Cutbacks hit Vulcan to the Sky

Avro Vulcan B2 XH558 was due to be towed out of its home in Hangar 3 at Doncaster Sheffield Airport, South Yorkshire at the end of January, to make way for new tenants following the expiry of the lease. The ‘V-bomber’ will be placed in a temporary storage facility that the airport is providing free of charge until the end of April.

Over the next few months, the Vulcan to the Sky Trust (VTST) —the charity that owns and operates XH558 — and Doncaster Sheffield Airport hope to conclude an agreement to build a new hangar, allowing the resumption of tours, events, educational visits and engineering activities by the end of 2017. These businesses will then fund the lease of the hangar from the developers until the larger, more ambitious Etna facility, for which the airport has allocated 30,000 square metres of space, is ready (see ‘Aeroplane meets…’, February 2017 Aeroplane).

Dr Robert Pleming, chief executive of the VTST, states: “Over the past six months we have been working with the airport on our plans to progress a superb, purpose-built hangar for XH558. While both parties are confident of a successful outcome, the short-term challenge is that we must vacate Hangar 3. This creates a funding challenge because the revenue-earning businesses that are vital for her care must be temporarily suspended. We have had to make some very tough decisions.”

The VTST team will now be slimmed down from 22 to just eight full-time staff, supported by volunteers and a few part-time staff. Both Dr Pleming and business development director Michael Trotter will be moving to part-time roles where they will continue to provide strategic direction for the trust.

“I am very sad to lose many highly talented colleagues who have worked incredibly hard to achieve a remarkable eight years of display flying that many thought would be impossible”, said Pleming. “I cannot thank them enough. This is a bitter decision, but one that is necessary to ensure Vulcan XH558 continues to be protected while we rebuild the trust around our goals for the future.”

The move, and loss of revenue generated by tours and events, is expected to cost around £200,000 more than VTST can afford. Half of this amount has been promised as matched funding by philanthropists close to VTST, against donations from XH558’s supporters. “Every pound donated will effectively be doubled”, Pleming stated. “This is a very generous offer. The trust needs these funds urgently to survive. I encourage everyone who shares this vision to do whatever they can to help today”. The longer-term goal remains to establish a centre for the restoration, maintenance and operation of British jet-age aircraft. The next step, following completion of the new hangar, is intended to be the resumption of the restoration of the trust’s English Electric Canberra B2/6 WK163/G-BVWC.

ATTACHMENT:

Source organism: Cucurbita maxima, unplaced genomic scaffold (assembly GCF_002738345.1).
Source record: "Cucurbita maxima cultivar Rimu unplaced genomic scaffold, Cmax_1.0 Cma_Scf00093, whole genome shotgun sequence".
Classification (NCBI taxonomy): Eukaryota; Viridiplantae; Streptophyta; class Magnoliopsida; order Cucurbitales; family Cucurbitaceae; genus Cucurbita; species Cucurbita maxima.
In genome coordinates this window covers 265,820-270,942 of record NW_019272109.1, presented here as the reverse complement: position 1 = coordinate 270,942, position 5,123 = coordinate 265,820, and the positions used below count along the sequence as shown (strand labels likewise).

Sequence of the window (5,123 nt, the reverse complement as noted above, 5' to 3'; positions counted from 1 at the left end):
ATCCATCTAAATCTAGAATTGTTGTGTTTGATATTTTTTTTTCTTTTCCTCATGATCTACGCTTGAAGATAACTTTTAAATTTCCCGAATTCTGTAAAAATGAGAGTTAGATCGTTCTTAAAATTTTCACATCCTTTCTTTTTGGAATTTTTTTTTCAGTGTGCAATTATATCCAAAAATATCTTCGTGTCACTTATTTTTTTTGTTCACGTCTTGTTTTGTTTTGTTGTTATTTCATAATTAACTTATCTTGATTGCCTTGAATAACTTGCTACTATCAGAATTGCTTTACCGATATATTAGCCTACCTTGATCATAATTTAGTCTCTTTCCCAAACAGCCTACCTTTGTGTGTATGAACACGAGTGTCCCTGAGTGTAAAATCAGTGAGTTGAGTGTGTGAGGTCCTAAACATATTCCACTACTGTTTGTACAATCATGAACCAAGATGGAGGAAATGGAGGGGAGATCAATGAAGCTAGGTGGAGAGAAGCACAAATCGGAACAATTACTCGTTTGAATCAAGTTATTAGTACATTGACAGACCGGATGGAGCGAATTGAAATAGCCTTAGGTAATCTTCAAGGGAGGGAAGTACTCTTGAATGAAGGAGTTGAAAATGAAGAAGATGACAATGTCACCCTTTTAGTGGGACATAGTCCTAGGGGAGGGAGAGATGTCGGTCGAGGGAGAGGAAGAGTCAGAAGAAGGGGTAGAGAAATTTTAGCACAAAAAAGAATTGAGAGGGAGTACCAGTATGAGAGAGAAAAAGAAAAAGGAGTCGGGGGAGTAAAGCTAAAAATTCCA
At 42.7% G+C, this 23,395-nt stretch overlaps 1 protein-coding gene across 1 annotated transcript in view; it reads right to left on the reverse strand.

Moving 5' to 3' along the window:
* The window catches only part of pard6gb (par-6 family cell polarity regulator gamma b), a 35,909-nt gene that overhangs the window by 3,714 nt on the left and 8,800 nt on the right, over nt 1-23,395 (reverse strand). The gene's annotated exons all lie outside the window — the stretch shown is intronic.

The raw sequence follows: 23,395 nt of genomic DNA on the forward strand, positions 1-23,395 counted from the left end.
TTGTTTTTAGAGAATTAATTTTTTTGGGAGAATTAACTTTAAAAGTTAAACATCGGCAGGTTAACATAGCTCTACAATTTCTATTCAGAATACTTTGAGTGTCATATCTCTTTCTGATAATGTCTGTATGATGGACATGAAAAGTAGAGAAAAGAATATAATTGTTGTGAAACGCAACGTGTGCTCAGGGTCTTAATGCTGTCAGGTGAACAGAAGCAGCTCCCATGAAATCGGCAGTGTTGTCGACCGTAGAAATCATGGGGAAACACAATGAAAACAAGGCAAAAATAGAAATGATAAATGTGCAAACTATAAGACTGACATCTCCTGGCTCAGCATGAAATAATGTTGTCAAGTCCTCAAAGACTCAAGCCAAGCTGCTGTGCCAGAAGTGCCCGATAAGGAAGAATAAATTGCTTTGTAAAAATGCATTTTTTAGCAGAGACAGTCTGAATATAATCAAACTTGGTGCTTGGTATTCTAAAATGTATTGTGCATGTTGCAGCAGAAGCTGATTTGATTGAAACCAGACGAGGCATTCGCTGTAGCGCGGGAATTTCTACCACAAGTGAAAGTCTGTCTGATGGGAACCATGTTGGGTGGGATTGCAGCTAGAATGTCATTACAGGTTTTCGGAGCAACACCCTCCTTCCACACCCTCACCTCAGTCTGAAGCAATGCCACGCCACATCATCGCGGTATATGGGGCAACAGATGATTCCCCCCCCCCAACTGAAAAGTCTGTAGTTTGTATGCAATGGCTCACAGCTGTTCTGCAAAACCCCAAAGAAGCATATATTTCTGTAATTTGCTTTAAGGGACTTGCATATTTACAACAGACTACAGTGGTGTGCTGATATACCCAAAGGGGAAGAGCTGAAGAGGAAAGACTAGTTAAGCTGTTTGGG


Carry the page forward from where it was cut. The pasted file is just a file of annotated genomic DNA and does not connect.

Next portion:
Steve Gill, the chief executive of Doncaster Sheffield Airport said: “Housing the Vulcan, a prestigious piece of British aerospace engineering, is an honour for Doncaster Sheffield Airport. We have long been supportive of their vision to establish the Etna Project to meet the important objective of inspiring future generations to engineering and aviation. We are deeply committed to working with the trust to realise this goal”.

To donate, visit www.vulcantothesky.org/xh558-ssurvival.html.

Vulcan B2 XH558 outside Hangar 3 at Doncaster Sheffield Airport prior to an engine run in 2016. The building dates back to the days when Vulcans, includingXH558,were based at what was then known as RAF Finningley.
VTST